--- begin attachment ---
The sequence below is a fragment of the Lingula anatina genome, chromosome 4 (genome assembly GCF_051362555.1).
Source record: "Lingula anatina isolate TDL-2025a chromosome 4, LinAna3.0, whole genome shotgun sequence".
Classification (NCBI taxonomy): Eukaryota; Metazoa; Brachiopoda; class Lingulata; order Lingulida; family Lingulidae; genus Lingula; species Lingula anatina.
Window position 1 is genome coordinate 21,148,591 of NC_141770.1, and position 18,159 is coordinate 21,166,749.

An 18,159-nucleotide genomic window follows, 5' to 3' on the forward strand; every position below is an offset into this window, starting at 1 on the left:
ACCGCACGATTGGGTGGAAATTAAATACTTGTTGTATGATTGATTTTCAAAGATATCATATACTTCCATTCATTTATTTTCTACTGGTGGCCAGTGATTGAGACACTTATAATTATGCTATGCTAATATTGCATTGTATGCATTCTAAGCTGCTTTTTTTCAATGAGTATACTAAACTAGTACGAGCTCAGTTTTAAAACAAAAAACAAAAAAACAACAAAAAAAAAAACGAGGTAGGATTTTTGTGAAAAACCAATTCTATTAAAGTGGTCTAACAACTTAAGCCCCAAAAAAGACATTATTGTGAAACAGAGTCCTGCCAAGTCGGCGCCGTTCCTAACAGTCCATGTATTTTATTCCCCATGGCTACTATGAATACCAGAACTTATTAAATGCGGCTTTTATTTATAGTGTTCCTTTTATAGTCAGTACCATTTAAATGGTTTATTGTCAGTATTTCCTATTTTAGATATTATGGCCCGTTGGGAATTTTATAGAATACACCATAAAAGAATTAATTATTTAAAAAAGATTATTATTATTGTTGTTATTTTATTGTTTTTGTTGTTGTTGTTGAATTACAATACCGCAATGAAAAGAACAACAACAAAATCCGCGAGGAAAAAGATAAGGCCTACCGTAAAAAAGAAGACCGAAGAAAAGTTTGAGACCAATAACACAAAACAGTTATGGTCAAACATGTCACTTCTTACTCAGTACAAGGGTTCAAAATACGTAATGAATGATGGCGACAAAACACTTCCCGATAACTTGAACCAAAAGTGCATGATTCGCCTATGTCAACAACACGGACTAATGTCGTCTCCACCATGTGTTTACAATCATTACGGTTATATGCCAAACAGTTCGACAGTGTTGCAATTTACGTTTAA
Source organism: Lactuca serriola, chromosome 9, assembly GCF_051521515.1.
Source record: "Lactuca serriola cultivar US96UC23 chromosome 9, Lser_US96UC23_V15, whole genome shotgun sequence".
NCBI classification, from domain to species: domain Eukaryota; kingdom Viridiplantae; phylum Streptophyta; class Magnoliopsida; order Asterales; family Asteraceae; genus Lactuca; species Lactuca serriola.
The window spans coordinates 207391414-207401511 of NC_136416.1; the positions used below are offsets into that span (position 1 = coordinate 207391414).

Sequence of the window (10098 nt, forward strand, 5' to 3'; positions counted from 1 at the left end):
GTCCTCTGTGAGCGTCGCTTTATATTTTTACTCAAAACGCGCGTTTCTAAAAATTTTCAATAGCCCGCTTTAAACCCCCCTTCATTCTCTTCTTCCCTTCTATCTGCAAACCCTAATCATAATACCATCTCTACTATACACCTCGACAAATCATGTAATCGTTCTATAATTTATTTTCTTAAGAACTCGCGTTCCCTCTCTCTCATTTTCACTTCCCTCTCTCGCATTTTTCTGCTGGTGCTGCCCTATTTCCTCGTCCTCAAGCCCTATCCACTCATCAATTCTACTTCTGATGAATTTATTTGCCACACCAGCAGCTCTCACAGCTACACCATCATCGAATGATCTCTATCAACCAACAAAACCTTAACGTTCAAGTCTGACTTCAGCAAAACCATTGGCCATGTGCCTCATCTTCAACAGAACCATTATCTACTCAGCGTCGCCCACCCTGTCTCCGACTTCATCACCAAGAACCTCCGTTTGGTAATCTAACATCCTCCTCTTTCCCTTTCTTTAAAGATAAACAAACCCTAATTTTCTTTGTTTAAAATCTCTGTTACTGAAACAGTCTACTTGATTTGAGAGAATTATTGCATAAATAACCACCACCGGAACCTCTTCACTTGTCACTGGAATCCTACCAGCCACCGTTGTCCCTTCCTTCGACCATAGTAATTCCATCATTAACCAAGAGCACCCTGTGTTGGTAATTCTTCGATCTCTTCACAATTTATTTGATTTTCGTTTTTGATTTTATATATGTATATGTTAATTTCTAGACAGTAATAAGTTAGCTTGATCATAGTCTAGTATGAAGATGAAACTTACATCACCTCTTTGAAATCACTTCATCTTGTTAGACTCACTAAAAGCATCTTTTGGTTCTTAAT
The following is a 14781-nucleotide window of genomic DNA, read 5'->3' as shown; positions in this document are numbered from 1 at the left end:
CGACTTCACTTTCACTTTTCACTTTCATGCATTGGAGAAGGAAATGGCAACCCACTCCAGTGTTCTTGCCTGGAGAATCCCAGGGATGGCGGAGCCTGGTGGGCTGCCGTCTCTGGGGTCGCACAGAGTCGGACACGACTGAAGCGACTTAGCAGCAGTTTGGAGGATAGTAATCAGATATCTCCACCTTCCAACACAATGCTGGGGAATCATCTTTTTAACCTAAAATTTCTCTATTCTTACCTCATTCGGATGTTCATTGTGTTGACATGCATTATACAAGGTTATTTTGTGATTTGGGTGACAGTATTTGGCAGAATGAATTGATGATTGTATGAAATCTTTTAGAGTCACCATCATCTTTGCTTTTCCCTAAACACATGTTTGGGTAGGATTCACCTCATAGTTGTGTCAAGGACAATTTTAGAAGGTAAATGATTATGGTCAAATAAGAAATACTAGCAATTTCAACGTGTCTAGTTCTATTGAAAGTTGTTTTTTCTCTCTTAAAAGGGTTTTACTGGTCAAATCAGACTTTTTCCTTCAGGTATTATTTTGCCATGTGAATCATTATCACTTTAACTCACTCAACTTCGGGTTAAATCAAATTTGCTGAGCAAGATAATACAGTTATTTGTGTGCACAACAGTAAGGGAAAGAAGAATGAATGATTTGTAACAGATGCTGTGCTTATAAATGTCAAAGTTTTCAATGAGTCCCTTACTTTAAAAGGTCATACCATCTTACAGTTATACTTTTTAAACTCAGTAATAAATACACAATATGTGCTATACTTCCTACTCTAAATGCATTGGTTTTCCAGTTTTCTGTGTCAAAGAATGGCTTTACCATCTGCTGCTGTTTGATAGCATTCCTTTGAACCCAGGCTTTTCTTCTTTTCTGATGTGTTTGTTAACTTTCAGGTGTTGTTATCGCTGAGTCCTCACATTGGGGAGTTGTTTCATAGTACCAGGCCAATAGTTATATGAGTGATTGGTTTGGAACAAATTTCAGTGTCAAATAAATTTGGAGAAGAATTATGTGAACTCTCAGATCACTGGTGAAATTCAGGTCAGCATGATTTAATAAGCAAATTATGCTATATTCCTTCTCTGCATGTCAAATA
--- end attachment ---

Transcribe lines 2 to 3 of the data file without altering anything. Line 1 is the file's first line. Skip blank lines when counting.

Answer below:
Source record: "Lingula anatina isolate TDL-2025a chromosome 4, LinAna3.0, whole genome shotgun sequence".
Classification (NCBI taxonomy): Eukaryota; Metazoa; Brachiopoda; class Lingulata; order Lingulida; family Lingulidae; genus Lingula; species Lingula anatina.